I haven’t seen “Borat” yet, so I endorse David Brooks’ New York Times column (sub. req.) today with some hesitation. But based on everything I know about the movie, it strikes me that Brooks gets this just right:
The genius of Sacha Baron Cohen’s performance is his sycophantic reverence for his audience, his refusal to challenge the sacred cows of the educated bourgeoisie. During the movie, Borat ridicules Pentecostals, gun owners, car dealers, hicks, humorless feminists, the Southern gentry, Southern frat boys, and rodeo cowboys. A safer list it is impossible to imagine.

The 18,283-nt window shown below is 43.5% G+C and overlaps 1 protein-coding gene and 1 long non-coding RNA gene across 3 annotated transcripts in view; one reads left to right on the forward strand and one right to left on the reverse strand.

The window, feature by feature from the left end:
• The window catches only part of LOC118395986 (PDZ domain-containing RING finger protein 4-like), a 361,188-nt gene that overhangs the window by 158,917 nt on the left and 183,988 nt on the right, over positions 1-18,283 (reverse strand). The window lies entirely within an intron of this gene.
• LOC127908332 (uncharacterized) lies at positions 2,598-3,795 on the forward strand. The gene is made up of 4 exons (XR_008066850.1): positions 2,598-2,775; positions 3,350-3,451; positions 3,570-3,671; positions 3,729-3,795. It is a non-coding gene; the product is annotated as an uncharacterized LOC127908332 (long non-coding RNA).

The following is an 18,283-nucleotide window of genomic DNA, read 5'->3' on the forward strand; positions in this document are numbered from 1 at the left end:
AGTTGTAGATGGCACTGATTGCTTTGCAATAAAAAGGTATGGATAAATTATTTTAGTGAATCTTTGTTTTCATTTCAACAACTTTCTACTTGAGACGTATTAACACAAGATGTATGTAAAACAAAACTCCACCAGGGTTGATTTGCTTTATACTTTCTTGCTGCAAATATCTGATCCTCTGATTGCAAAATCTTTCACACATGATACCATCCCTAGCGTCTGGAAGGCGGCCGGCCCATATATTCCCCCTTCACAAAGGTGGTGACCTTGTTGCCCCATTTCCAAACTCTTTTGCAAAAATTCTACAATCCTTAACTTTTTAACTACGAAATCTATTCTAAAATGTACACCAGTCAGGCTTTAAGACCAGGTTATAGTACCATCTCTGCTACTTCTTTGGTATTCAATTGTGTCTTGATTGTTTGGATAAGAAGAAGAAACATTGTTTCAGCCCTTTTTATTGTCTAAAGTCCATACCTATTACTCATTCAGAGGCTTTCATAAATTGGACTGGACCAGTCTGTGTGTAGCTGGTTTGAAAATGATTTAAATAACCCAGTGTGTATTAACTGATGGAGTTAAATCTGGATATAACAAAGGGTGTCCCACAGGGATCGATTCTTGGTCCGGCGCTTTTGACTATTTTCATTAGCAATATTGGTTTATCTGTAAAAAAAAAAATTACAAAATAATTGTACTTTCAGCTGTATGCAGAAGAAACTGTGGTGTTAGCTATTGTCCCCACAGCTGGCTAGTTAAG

Cohen understands that when you are telling socially insecure audiences they are superior to their fellow citizens there is no need to be subtle. He also understands that any hint of actually questioning the cultural suppositions of his ticket-buyers — say by ridiculing the pretensions of somebody at a Starbucks or a Whole Foods Market — would fatally mar the self-congratulatory aura of the enterprise.
I like a cheap laugh as much as anyone, so I’m looking forward to seeing “Borat.” But I’ll be thinking about Brooks at least a little bit.